LEBANON, MO (KPLR) - In a drive down memory lane, News 11 unveiled a monument to history Wednesday night that had essentially been hidden in rural Missouri for decades.
It's called Evergreen Historic Automobiles.
Few have heard of it, let alone seen it.
The owner is about to go public. But we're taking you inside first.
There really is a great "Hudson Hornet" like the one in the Disney animated movie "Cars", about 150 miles southwest of St. Louis just off Route 5 outside Lebanon, Missouri.
"Doc Hudson in that movie was a '51 Hudson Hornet," said Steve Plaster, owner Evergreen Historic Automobiles.
Plaster has a real life Doc Hudson and a whole lot more.
There are 3 acres of cars under roof in show rooms he calls "car barns".
"People uptown call every once in a while say, 'oh we're doing the Christmas parade we need a convertible. Do you have a convertible?' I say, 'well, what color?'" Plaster laughed.
He has about 550 cars, nearly all convertibles including the 1932 Lincoln KB that FDR used for his first inaugural parade down Pennsylvania Avenue.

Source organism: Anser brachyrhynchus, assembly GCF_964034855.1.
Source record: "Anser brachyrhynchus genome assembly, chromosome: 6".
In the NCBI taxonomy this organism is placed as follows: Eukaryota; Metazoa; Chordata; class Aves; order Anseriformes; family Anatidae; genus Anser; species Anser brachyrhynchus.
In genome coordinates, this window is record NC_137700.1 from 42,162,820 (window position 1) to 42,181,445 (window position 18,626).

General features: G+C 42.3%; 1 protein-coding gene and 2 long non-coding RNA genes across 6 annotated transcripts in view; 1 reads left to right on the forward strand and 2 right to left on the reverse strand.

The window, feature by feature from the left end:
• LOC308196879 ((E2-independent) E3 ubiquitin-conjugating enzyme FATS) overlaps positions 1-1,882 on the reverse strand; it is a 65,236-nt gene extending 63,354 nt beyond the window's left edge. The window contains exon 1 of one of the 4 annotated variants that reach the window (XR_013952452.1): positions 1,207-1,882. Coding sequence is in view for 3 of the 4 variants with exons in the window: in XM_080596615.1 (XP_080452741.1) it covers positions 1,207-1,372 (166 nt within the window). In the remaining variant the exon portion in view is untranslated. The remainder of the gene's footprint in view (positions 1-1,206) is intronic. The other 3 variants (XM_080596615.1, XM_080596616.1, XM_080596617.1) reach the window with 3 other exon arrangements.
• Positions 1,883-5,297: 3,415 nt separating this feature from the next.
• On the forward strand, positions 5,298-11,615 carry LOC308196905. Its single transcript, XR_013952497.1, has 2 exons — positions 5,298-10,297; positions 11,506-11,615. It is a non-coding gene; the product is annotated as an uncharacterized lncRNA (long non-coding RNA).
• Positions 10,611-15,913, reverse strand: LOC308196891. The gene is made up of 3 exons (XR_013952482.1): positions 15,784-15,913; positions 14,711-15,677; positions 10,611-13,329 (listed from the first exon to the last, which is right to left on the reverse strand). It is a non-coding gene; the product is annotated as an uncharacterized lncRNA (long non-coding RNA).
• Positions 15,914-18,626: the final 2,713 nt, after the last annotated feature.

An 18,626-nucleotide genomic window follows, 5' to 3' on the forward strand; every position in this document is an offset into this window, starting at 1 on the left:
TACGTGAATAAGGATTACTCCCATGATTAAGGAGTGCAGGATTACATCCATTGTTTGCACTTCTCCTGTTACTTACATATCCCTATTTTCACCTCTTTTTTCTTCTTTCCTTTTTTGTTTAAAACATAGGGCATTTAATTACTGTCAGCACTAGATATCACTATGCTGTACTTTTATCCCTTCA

Plaster is a walking encyclopedia on everything there:
He has cars once owned by Rod Stewart, Sam Snead, Alan Jackson, and Michael Douglas, among others.
He owns everybody style of Corvette ever produced.
He owns a Batmobile from the TV series.
He also owns the Mutt Cuts car van from the movie "Dumb and Dumber".
An employee's son took it to the prom.
All the cars are in mint condition and they all run.
Plaster has one employee whose only job it is to keep it that way.
It seems a shame to keep it all hidden anymore, Plaster said.
He was talking about the cars, their stories and his story.
The cars are as much about family history as anything else.
His dad, the late, Bob Plaster, started it all in the 1970's.
Bob Plaster was a Springfield, MO, grocery store worker who founded the Empire Gas Company with nothing in 1963; building it into a propane gas empire, quietly stocking the "car barns" with his son, Steve, along the way.
"It's a lot of fun. I love the old cars," Steve Plaster said.
He said he didn't know the cars' total worth; and didn't want to. He just liked the idea of finally sharing what his dad shared with him.
You can't put a price on that.
"Yeah, it was very much a father and son thing," he smiled.
He said his father vowed never to drive a small car when American cars downsized during the gas crisis in the '70s. He bought two Lincolns and two Cadillac’s to last him the rest of his life. He built a barn to store them.
Steve Plaster now buys and sells cars around the world.
He's going start offering public tours by appointment.
There's also a new banquet center adjacent to the "Car Barns".